23a   US officer // overwhelmed by men's ignorance (6)

An ensign[5] is the lowest rank of commissioned officer in the US and some other navies, above chief warrant officer and below lieutenant.

24a   One // pain hard to get rid of (3)

"hard" = H (show explanation )

H[5] is an abbreviation for hard, as used in describing grades of pencil lead ⇒ a 2H pencil.

hide explanation

25a   Distress // when train set is broken (8)

Straiten[10] means to to embarrass or distress, especially financially.

26a   Dog // daughter kept in Dorset town (6)

Poole[7] is a large coastal town and seaport in the county of Dorset, on the south coast of England. It is a tourist resort as well as a busy commercial port with cross-Channel freight and passenger ferry services. The town began to emerge as an important port in the 12th century and at its peak in the 18th century was one of the busiest ports in Britain. In the Second World War, the town was one of the main departing points for the Normandy landings.

27a   Special ceremony -- // is a step for changing time (4,2,7)

Down

1d   Famous mistress /having/ husband a poet (8)

Emma, Lady Hamilton[7] (1765–1815) is best remembered as the mistress of British admiral Lord Nelson and as the muse of English portrait painter George Romney.

2d   Delay that is /produced by/ slips maybe (8)

3d   Intellectual type -- // for example, good school leader (7)

"good" = G (show explanation )

The abbreviation G[10] for good likely relates to its use in grading school assignments or tests.

hide explanation

In Britain, head[5] is short for headmaster[5] (a man who is the head teacher in a school), headmistress[5] (a woman who is the head teacher in a school), or head teacher[5] (the teacher in charge of a school).

4d   Song /and/ dance over item interrupting TV programme? (6)

5d   Not moving? // That could be shocking (6)

6d   One gets into stir now and then (6,7)

Stir[5] is an informal term for prison [on both sides of the Atlantic] ⇒ I’ve spent twenty-eight years in stir.

7d   Seemingly not this or that // exceptional person (9,4)

13d   Cut // in tax expected (3)

15d   Set // member up (3)

17d   Quite difficult // to sort out the spies (8)

18d   Rural // history by word of mouth (8)

19d   Relation // parading around, the first person to emerge (7)

21d   Woman with lots of money but no love // changes (6)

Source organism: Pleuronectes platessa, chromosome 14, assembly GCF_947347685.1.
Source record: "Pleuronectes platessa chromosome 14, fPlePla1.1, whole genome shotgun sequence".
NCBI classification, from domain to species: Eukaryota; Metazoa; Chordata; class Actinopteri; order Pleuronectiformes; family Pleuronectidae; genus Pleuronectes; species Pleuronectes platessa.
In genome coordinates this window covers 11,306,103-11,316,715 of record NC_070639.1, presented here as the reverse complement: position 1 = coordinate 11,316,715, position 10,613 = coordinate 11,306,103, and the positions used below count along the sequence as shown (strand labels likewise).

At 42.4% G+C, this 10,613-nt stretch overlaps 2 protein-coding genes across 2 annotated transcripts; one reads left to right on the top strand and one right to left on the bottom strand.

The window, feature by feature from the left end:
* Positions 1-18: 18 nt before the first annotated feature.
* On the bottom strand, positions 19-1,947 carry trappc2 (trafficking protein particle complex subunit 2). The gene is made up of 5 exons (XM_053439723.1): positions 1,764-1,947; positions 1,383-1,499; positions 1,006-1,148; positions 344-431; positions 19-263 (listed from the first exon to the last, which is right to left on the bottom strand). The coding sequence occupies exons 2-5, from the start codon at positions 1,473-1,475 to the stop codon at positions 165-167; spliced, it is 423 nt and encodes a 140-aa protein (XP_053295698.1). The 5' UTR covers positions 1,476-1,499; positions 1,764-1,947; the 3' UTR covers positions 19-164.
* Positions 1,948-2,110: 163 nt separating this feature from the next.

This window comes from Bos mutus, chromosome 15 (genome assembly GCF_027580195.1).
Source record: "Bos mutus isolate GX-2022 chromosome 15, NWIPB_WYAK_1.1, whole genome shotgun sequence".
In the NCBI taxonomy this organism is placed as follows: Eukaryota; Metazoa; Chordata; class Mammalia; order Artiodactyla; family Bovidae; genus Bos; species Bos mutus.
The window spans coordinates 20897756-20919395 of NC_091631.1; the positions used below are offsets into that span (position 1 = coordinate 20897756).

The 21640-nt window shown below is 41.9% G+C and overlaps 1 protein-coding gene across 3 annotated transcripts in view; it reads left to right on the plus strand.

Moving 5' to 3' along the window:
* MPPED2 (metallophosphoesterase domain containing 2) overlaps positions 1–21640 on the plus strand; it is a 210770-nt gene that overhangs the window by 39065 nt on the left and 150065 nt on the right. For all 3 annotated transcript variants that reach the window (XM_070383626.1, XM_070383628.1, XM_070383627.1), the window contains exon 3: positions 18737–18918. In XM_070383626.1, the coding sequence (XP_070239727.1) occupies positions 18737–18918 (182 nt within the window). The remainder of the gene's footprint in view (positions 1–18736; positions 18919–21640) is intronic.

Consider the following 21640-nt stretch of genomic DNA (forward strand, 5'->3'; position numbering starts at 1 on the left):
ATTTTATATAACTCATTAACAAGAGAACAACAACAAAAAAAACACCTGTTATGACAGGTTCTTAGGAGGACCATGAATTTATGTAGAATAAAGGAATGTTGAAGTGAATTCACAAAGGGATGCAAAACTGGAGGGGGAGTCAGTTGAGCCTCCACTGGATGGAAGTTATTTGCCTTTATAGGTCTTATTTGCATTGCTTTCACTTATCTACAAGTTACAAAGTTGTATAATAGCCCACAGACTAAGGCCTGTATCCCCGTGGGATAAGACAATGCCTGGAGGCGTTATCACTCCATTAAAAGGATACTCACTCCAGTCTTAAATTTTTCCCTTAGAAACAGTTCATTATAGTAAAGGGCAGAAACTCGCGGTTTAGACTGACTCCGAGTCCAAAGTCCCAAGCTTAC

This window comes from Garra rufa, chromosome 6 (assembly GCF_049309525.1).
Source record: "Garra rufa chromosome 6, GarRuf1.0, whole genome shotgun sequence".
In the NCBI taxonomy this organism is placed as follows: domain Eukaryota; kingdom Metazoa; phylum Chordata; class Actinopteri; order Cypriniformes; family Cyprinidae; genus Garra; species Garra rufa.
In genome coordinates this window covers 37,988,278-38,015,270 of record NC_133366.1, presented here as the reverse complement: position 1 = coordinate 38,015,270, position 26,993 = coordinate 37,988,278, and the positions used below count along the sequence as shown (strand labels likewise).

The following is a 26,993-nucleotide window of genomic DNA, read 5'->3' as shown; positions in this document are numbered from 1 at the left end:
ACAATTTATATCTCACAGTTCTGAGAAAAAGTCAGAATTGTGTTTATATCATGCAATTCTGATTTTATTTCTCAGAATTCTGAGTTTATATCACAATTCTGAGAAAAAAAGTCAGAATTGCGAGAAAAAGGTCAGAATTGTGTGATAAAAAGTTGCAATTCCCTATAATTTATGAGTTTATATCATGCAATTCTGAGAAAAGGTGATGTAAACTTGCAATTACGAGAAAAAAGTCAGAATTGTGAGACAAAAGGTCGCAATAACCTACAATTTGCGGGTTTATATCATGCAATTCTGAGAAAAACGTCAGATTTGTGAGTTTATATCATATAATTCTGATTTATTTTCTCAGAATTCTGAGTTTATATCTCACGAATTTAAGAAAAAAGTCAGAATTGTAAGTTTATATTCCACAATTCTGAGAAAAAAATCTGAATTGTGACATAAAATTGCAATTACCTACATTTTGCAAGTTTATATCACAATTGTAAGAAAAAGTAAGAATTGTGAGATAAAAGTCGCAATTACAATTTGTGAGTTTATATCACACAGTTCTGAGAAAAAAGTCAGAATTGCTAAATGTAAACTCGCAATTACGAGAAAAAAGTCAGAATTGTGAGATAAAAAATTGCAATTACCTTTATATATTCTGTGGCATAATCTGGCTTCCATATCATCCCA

Pot[10] (often pots) is an informal term for a large amount, especially of money.

"love" = O (show explanation )

In tennis, squash, and some other sports, love[5] is a score of zero or nil ⇒ love fifteen. The resemblance of a zero written as a numeral (0) to the letter O leads to the cryptic crossword convention of the word "love" being used to clue this letter.

Although folk etymology has connected the word with French l'oeuf 'egg', from the resemblance in shape between an egg and a zero, the term apparently comes from the phrase play for love (i.e. the love of the game, not for money).

hide explanation

22d   Terrible riots with any number interrupting // pieces of music? (6)

The letter n[10] is used (especially in mathematics) as a symbol to represent an indefinite number (of) ⇒ there are n objects in a box.
Key to Reference Sources: 

[1]   - The Chambers Dictionary, 11th Edition
[2]   - Search Chambers - (Chambers 21st Century Dictionary)
[3]   - TheFreeDictionary.com (American Heritage Dictionary)
[4]   - TheFreeDictionary.com (Collins English Dictionary)
[5]   - Oxford Dictionaries (Oxford Dictionary of English)
[6]   - Oxford Dictionaries (Oxford American Dictionary)
[7]   - Wikipedia
[8]   - Reverso Online Dictionary (Collins French-English Dictionary)
[9]   - Infoplease (Random House Unabridged Dictionary)
[10] - CollinsDictionary.com (Collins English Dictionary)
[11] - TheFreeDictionary.com (Random House Kernerman Webster's College Dictionary)
Signing off for today — Falcon